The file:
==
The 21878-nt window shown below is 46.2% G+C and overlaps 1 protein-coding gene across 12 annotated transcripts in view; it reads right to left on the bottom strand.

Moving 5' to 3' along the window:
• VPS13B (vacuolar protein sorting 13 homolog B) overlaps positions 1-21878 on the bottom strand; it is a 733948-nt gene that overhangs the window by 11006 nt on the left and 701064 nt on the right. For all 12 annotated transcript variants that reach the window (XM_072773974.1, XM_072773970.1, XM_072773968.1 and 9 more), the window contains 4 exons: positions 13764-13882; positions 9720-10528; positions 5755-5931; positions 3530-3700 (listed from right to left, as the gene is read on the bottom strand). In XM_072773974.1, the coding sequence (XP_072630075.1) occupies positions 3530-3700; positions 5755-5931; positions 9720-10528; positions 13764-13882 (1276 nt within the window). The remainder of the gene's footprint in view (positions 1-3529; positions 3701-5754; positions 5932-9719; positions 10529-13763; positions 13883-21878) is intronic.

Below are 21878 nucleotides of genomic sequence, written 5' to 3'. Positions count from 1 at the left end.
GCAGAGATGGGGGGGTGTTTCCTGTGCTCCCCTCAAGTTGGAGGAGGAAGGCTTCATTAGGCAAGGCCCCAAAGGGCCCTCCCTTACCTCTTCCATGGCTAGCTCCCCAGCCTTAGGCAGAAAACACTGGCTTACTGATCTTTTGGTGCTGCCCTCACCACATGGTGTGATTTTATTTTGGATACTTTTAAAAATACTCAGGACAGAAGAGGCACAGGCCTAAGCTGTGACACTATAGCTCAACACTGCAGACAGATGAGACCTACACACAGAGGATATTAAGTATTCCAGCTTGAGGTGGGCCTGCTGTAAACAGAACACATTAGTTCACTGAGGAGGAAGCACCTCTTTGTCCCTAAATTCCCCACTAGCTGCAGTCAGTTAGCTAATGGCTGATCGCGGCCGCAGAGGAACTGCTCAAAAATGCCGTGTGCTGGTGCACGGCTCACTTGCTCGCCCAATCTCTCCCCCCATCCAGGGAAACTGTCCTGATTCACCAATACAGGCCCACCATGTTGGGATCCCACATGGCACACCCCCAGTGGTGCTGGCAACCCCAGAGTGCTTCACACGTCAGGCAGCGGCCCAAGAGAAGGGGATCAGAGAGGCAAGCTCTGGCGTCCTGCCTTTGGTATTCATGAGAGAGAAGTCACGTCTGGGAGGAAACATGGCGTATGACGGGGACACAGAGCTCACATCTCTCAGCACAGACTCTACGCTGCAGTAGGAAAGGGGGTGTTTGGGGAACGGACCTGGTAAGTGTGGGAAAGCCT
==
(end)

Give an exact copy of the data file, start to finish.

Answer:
The 21878-nt window shown below is 46.2% G+C and overlaps 1 protein-coding gene across 12 annotated transcripts in view; it reads right to left on the bottom strand.

Moving 5' to 3' along the window:
• VPS13B (vacuolar protein sorting 13 homolog B) overlaps positions 1-21878 on the bottom strand; it is a 733948-nt gene that overhangs the window by 11006 nt on the left and 701064 nt on the right. For all 12 annotated transcript variants that reach the window (XM_072773974.1, XM_072773970.1, XM_072773968.1 and 9 more), the window contains 4 exons: positions 13764-13882; positions 9720-10528; positions 5755-5931; positions 3530-3700 (listed from right to left, as the gene is read on the bottom strand). In XM_072773974.1, the coding sequence (XP_072630075.1) occupies positions 3530-3700; positions 5755-5931; positions 9720-10528; positions 13764-13882 (1276 nt within the window). The remainder of the gene's footprint in view (positions 1-3529; positions 3701-5754; positions 5932-9719; positions 10529-13763; positions 13883-21878) is intronic.

Below are 21878 nucleotides of genomic sequence, written 5' to 3'. Positions count from 1 at the left end.
GCAGAGATGGGGGGGTGTTTCCTGTGCTCCCCTCAAGTTGGAGGAGGAAGGCTTCATTAGGCAAGGCCCCAAAGGGCCCTCCCTTACCTCTTCCATGGCTAGCTCCCCAGCCTTAGGCAGAAAACACTGGCTTACTGATCTTTTGGTGCTGCCCTCACCACATGGTGTGATTTTATTTTGGATACTTTTAAAAATACTCAGGACAGAAGAGGCACAGGCCTAAGCTGTGACACTATAGCTCAACACTGCAGACAGATGAGACCTACACACAGAGGATATTAAGTATTCCAGCTTGAGGTGGGCCTGCTGTAAACAGAACACATTAGTTCACTGAGGAGGAAGCACCTCTTTGTCCCTAAATTCCCCACTAGCTGCAGTCAGTTAGCTAATGGCTGATCGCGGCCGCAGAGGAACTGCTCAAAAATGCCGTGTGCTGGTGCACGGCTCACTTGCTCGCCCAATCTCTCCCCCCATCCAGGGAAACTGTCCTGATTCACCAATACAGGCCCACCATGTTGGGATCCCACATGGCACACCCCCAGTGGTGCTGGCAACCCCAGAGTGCTTCACACGTCAGGCAGCGGCCCAAGAGAAGGGGATCAGAGAGGCAAGCTCTGGCGTCCTGCCTTTGGTATTCATGAGAGAGAAGTCACGTCTGGGAGGAAACATGGCGTATGACGGGGACACAGAGCTCACATCTCTCAGCACAGACTCTACGCTGCAGTAGGAAAGGGGGTGTTTGGGGAACGGACCTGGTAAGTGTGGGAAAGCCT